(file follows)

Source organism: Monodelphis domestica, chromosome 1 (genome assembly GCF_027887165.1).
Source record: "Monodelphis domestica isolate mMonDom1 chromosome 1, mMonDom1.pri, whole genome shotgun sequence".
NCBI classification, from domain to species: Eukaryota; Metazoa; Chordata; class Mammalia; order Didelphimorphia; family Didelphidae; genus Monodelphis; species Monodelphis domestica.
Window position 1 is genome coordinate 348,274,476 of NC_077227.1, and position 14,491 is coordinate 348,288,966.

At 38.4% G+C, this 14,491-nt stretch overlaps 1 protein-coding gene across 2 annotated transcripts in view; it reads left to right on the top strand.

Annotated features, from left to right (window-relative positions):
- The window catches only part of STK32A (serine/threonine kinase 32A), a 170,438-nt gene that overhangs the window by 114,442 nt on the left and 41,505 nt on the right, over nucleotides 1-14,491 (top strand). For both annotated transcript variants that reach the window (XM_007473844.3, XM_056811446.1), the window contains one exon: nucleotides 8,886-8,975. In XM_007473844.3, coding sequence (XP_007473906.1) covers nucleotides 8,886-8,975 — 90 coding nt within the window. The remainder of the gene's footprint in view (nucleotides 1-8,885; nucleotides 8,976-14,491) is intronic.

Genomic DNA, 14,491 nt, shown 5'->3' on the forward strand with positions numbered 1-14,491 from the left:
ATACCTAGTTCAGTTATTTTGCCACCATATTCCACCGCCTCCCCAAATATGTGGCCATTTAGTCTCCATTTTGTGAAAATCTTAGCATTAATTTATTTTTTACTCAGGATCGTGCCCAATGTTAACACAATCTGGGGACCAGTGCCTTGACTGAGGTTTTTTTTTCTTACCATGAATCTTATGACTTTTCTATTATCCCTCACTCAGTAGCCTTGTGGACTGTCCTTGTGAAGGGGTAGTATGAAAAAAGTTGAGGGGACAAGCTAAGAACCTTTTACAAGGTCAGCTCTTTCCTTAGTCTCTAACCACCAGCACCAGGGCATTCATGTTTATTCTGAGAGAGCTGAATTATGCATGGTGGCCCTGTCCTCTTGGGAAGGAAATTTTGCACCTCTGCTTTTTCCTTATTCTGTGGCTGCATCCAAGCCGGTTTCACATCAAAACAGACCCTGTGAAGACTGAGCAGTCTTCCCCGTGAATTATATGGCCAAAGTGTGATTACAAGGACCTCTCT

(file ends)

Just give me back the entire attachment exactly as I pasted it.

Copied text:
Source organism: Monodelphis domestica, chromosome 1 (genome assembly GCF_027887165.1).
Source record: "Monodelphis domestica isolate mMonDom1 chromosome 1, mMonDom1.pri, whole genome shotgun sequence".
NCBI classification, from domain to species: Eukaryota; Metazoa; Chordata; class Mammalia; order Didelphimorphia; family Didelphidae; genus Monodelphis; species Monodelphis domestica.
Window position 1 is genome coordinate 348,274,476 of NC_077227.1, and position 14,491 is coordinate 348,288,966.

At 38.4% G+C, this 14,491-nt stretch overlaps 1 protein-coding gene across 2 annotated transcripts in view; it reads left to right on the top strand.

Annotated features, from left to right (window-relative positions):
- The window catches only part of STK32A (serine/threonine kinase 32A), a 170,438-nt gene that overhangs the window by 114,442 nt on the left and 41,505 nt on the right, over nucleotides 1-14,491 (top strand). For both annotated transcript variants that reach the window (XM_007473844.3, XM_056811446.1), the window contains one exon: nucleotides 8,886-8,975. In XM_007473844.3, coding sequence (XP_007473906.1) covers nucleotides 8,886-8,975 — 90 coding nt within the window. The remainder of the gene's footprint in view (nucleotides 1-8,885; nucleotides 8,976-14,491) is intronic.

Genomic DNA, 14,491 nt, shown 5'->3' on the forward strand with positions numbered 1-14,491 from the left:
ATACCTAGTTCAGTTATTTTGCCACCATATTCCACCGCCTCCCCAAATATGTGGCCATTTAGTCTCCATTTTGTGAAAATCTTAGCATTAATTTATTTTTTACTCAGGATCGTGCCCAATGTTAACACAATCTGGGGACCAGTGCCTTGACTGAGGTTTTTTTTTCTTACCATGAATCTTATGACTTTTCTATTATCCCTCACTCAGTAGCCTTGTGGACTGTCCTTGTGAAGGGGTAGTATGAAAAAAGTTGAGGGGACAAGCTAAGAACCTTTTACAAGGTCAGCTCTTTCCTTAGTCTCTAACCACCAGCACCAGGGCATTCATGTTTATTCTGAGAGAGCTGAATTATGCATGGTGGCCCTGTCCTCTTGGGAAGGAAATTTTGCACCTCTGCTTTTTCCTTATTCTGTGGCTGCATCCAAGCCGGTTTCACATCAAAACAGACCCTGTGAAGACTGAGCAGTCTTCCCCGTGAATTATATGGCCAAAGTGTGATTACAAGGACCTCTCT